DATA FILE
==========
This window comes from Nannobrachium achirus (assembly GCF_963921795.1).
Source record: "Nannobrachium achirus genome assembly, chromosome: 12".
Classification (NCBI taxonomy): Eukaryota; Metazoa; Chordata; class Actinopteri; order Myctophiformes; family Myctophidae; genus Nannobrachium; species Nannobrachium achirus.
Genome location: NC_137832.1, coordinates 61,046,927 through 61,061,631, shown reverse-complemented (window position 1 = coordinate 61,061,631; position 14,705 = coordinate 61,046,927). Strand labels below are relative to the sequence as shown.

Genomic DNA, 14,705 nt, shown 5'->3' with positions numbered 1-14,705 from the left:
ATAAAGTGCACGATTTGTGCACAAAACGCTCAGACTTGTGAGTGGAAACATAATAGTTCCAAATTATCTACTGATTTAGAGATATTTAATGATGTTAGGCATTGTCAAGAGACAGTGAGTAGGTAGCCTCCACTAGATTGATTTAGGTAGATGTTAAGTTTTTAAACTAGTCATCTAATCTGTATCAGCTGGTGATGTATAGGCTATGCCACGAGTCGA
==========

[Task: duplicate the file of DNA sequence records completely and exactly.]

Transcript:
This window comes from Nannobrachium achirus (assembly GCF_963921795.1).
Source record: "Nannobrachium achirus genome assembly, chromosome: 12".
Classification (NCBI taxonomy): Eukaryota; Metazoa; Chordata; class Actinopteri; order Myctophiformes; family Myctophidae; genus Nannobrachium; species Nannobrachium achirus.
Genome location: NC_137832.1, coordinates 61,046,927 through 61,061,631, shown reverse-complemented (window position 1 = coordinate 61,061,631; position 14,705 = coordinate 61,046,927). Strand labels below are relative to the sequence as shown.

Genomic DNA, 14,705 nt, shown 5'->3' with positions numbered 1-14,705 from the left:
ATAAAGTGCACGATTTGTGCACAAAACGCTCAGACTTGTGAGTGGAAACATAATAGTTCCAAATTATCTACTGATTTAGAGATATTTAATGATGTTAGGCATTGTCAAGAGACAGTGAGTAGGTAGCCTCCACTAGATTGATTTAGGTAGATGTTAAGTTTTTAAACTAGTCATCTAATCTGTATCAGCTGGTGATGTATAGGCTATGCCACGAGTCGA